JPC-PAC turf war: Chacko to complain to Lok Sabha Speaker

JPC-PAC turf war: Chacko to complain to Lok Sabha Speaker

Chacko also indicated that upto eight of the 30-member JPC could be having conflict of interest on account of having been union ministers between 1998 and 2008, a period under scrutiny for framing and implementation of the telecom policy.

The JPC, which held its first meeting today, discussed questions like whether the PAC, a Committee of Parliament, was holding a parallel inquiry and if there was any conflict of interest because of inclusion of some members besides the schedule of meetings.

"There is no clash of interest, but parliamentary propriety is that the PAC should not (look into telecom policy issues)", said Chacko, while noting that JPC has been constituted to look into the issue of policy in telecom sector as per the terms of reference.

Insisting that PAC should not be concerned with questions of policy but can only look into "extravagance in implementation of the policy", he said JPC members, who are also part of the PAC, shared similar views.

"I would meet the Speaker to discuss the matter (of parallel probes)," the Congress leader said.

Asked whether he would also meet Joshi, he said he would request the Speaker to call him to discuss the issue.

Members of the committee were "unanimous" that parallel probe by two committees of Parliament inquiring into the same issue was "avoidable" and "not good" as "the final reports (of the two committees) could be same and could also differ", Chacko told a press conference after the meeting.

Joshi, on the other hand, was unrelenting as he told a separate press conference that PAC's powers went beyond the CAG report and overlapping could not be ruled out.
"There cannot just be overlapping but several overlaps (on the 2-G spectrum scam).

There can be overlapping with JPC. There can be overlapping with the Supreme Court. There can be overlapping with the CBI probe," he said when asked about overlapping between the works of PAC and JPC.

Maintaining that the PAC has a "constitutional mandate", the BJP leader read out the Terms of Reference of his committee and said it has to satisfy that the "moneys shown in the accounts as having been disbursed were legally available for, and applicable to, the service or purpose to which they been applied or charged."

He said the PAC will also check if the "expenditure conforms to the authority which governs it" although he avoided a direct reply to queries on whether he felt JPC has more and wide-ranging powers.

"I (PAC) am a perpetual body. PAC will be there whether JPC is there or not," Joshi said, adding that the PAC has been investigating the matter even before formation of the JPC.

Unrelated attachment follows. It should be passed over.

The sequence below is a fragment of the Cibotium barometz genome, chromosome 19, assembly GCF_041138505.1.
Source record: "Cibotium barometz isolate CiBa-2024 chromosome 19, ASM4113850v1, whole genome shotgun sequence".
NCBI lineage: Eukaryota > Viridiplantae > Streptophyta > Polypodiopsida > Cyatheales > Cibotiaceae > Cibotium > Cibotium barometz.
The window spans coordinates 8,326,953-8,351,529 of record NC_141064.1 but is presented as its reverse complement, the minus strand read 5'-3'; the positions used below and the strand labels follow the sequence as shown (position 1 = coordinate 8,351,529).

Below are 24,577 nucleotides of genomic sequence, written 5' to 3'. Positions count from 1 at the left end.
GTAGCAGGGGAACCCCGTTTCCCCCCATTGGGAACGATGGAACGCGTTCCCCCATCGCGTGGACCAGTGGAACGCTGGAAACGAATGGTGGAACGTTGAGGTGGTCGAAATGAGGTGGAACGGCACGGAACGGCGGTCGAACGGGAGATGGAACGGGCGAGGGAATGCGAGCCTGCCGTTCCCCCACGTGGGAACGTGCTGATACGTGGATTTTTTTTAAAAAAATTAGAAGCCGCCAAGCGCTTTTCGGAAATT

The BJP leader maintained that before him the 2-G spectrum issue was being looked into by the PAC even under the chairpersonship of his predecessors Jaswant Singh and Gopinath Munde.

"We are doing our duty. We are doing our constitutional as well as our moral duty," he said.

Chacko also said the names of "seven to eight" former Union Ministers, including members of Group of Ministers (GoM) who were part of decision-making in telecom sector between 1998-2008 would be referred to the Lok Sabha Speaker to decide whether their presence in the JPC constituted a clash of interests.

He did not name them. However, questions have already been raised over the inclusion of BJP leaders Jaswant Singh, Yashwant Sinha and Harin Pathak, who have served as ministers in NDA government.

As per rules, only the Speaker can take a decision on the issue and not the JPC, the JPC chief said.

Asked whether names of certain MPs who have represented telecom companies in courts would be referred to the Speaker, he replied in an affirmative.

In reply to a question, Chacko said he was "not telling the PAC on what they should do" as it was a constitutional body authorised to go into the CAG findings.

He dubbed as "extended logic" the reported remarks of Joshi that the PAC can always look into a policy if it was devised in a way which led to losses. "That is an extended logic. Good. I am not denying that," he said.

When pointed out that the Committee on Public Undertakings and Standing Committee on Civil Aviation had come out with similar reports on the merger of Air India and Indian Airlines, he said the JPC was not taking that precedence. "We are taking other healthy precedence," he said.